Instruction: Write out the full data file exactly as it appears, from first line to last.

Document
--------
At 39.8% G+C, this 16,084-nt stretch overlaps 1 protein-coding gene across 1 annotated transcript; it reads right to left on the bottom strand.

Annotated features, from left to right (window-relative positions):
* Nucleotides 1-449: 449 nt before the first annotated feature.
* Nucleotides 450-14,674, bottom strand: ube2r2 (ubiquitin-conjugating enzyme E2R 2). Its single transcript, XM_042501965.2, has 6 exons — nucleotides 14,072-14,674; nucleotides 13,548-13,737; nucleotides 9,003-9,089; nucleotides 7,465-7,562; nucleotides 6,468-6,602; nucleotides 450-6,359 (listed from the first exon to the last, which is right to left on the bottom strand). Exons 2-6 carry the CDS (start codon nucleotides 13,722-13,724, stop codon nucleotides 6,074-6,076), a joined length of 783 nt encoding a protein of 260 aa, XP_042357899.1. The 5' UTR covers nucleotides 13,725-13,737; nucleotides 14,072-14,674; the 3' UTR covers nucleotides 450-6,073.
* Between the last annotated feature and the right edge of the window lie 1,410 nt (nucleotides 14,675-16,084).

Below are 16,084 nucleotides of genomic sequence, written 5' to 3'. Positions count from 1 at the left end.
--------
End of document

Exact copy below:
At 39.8% G+C, this 16,084-nt stretch overlaps 1 protein-coding gene across 1 annotated transcript; it reads right to left on the bottom strand.

Annotated features, from left to right (window-relative positions):
* Nucleotides 1-449: 449 nt before the first annotated feature.
* Nucleotides 450-14,674, bottom strand: ube2r2 (ubiquitin-conjugating enzyme E2R 2). Its single transcript, XM_042501965.2, has 6 exons — nucleotides 14,072-14,674; nucleotides 13,548-13,737; nucleotides 9,003-9,089; nucleotides 7,465-7,562; nucleotides 6,468-6,602; nucleotides 450-6,359 (listed from the first exon to the last, which is right to left on the bottom strand). Exons 2-6 carry the CDS (start codon nucleotides 13,722-13,724, stop codon nucleotides 6,074-6,076), a joined length of 783 nt encoding a protein of 260 aa, XP_042357899.1. The 5' UTR covers nucleotides 13,725-13,737; nucleotides 14,072-14,674; the 3' UTR covers nucleotides 450-6,073.
* Between the last annotated feature and the right edge of the window lie 1,410 nt (nucleotides 14,675-16,084).

Below are 16,084 nucleotides of genomic sequence, written 5' to 3'. Positions count from 1 at the left end.